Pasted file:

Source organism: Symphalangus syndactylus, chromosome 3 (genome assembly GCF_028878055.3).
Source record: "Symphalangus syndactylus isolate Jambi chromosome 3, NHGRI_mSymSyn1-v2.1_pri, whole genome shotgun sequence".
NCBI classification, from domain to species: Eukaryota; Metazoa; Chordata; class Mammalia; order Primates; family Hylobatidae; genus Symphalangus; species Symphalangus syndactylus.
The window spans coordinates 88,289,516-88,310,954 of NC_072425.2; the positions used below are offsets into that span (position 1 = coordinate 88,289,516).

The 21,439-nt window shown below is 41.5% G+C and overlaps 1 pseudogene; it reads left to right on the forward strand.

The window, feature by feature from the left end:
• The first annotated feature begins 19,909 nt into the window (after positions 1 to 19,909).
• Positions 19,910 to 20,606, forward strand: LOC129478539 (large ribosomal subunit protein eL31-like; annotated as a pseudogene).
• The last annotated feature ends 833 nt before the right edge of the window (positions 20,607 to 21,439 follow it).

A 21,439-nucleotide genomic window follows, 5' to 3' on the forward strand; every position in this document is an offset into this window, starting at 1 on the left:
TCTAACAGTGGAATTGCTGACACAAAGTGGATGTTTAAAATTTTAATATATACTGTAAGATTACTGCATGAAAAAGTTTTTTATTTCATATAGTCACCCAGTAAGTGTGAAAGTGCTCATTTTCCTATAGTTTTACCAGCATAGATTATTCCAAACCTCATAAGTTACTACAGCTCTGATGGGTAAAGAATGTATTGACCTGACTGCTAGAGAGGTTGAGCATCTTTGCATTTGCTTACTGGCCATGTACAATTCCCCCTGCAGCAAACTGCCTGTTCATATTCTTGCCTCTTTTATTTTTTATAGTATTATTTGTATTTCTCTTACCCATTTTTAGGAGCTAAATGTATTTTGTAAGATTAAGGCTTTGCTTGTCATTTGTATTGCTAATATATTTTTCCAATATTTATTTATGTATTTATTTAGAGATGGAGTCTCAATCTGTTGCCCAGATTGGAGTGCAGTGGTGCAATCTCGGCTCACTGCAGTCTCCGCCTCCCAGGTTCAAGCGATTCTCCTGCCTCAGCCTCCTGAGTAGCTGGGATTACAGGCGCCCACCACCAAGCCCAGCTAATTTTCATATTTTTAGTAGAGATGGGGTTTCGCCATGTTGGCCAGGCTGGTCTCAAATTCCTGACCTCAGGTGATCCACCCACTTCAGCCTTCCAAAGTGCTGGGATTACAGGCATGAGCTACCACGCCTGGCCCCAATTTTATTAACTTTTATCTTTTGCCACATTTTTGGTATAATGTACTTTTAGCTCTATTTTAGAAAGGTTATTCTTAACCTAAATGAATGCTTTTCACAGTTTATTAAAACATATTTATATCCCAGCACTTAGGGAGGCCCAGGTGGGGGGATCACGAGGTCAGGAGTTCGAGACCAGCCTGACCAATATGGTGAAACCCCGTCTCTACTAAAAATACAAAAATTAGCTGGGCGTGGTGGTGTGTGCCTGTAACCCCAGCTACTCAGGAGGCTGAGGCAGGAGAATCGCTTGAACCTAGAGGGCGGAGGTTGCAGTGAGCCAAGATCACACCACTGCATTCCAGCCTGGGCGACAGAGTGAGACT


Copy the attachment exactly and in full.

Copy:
Source organism: Symphalangus syndactylus, chromosome 3 (genome assembly GCF_028878055.3).
Source record: "Symphalangus syndactylus isolate Jambi chromosome 3, NHGRI_mSymSyn1-v2.1_pri, whole genome shotgun sequence".
NCBI classification, from domain to species: Eukaryota; Metazoa; Chordata; class Mammalia; order Primates; family Hylobatidae; genus Symphalangus; species Symphalangus syndactylus.
The window spans coordinates 88,289,516-88,310,954 of NC_072425.2; the positions used below are offsets into that span (position 1 = coordinate 88,289,516).

The 21,439-nt window shown below is 41.5% G+C and overlaps 1 pseudogene; it reads left to right on the forward strand.

The window, feature by feature from the left end:
• The first annotated feature begins 19,909 nt into the window (after positions 1 to 19,909).
• Positions 19,910 to 20,606, forward strand: LOC129478539 (large ribosomal subunit protein eL31-like; annotated as a pseudogene).
• The last annotated feature ends 833 nt before the right edge of the window (positions 20,607 to 21,439 follow it).

A 21,439-nucleotide genomic window follows, 5' to 3' on the forward strand; every position in this document is an offset into this window, starting at 1 on the left:
TCTAACAGTGGAATTGCTGACACAAAGTGGATGTTTAAAATTTTAATATATACTGTAAGATTACTGCATGAAAAAGTTTTTTATTTCATATAGTCACCCAGTAAGTGTGAAAGTGCTCATTTTCCTATAGTTTTACCAGCATAGATTATTCCAAACCTCATAAGTTACTACAGCTCTGATGGGTAAAGAATGTATTGACCTGACTGCTAGAGAGGTTGAGCATCTTTGCATTTGCTTACTGGCCATGTACAATTCCCCCTGCAGCAAACTGCCTGTTCATATTCTTGCCTCTTTTATTTTTTATAGTATTATTTGTATTTCTCTTACCCATTTTTAGGAGCTAAATGTATTTTGTAAGATTAAGGCTTTGCTTGTCATTTGTATTGCTAATATATTTTTCCAATATTTATTTATGTATTTATTTAGAGATGGAGTCTCAATCTGTTGCCCAGATTGGAGTGCAGTGGTGCAATCTCGGCTCACTGCAGTCTCCGCCTCCCAGGTTCAAGCGATTCTCCTGCCTCAGCCTCCTGAGTAGCTGGGATTACAGGCGCCCACCACCAAGCCCAGCTAATTTTCATATTTTTAGTAGAGATGGGGTTTCGCCATGTTGGCCAGGCTGGTCTCAAATTCCTGACCTCAGGTGATCCACCCACTTCAGCCTTCCAAAGTGCTGGGATTACAGGCATGAGCTACCACGCCTGGCCCCAATTTTATTAACTTTTATCTTTTGCCACATTTTTGGTATAATGTACTTTTAGCTCTATTTTAGAAAGGTTATTCTTAACCTAAATGAATGCTTTTCACAGTTTATTAAAACATATTTATATCCCAGCACTTAGGGAGGCCCAGGTGGGGGGATCACGAGGTCAGGAGTTCGAGACCAGCCTGACCAATATGGTGAAACCCCGTCTCTACTAAAAATACAAAAATTAGCTGGGCGTGGTGGTGTGTGCCTGTAACCCCAGCTACTCAGGAGGCTGAGGCAGGAGAATCGCTTGAACCTAGAGGGCGGAGGTTGCAGTGAGCCAAGATCACACCACTGCATTCCAGCCTGGGCGACAGAGTGAGACT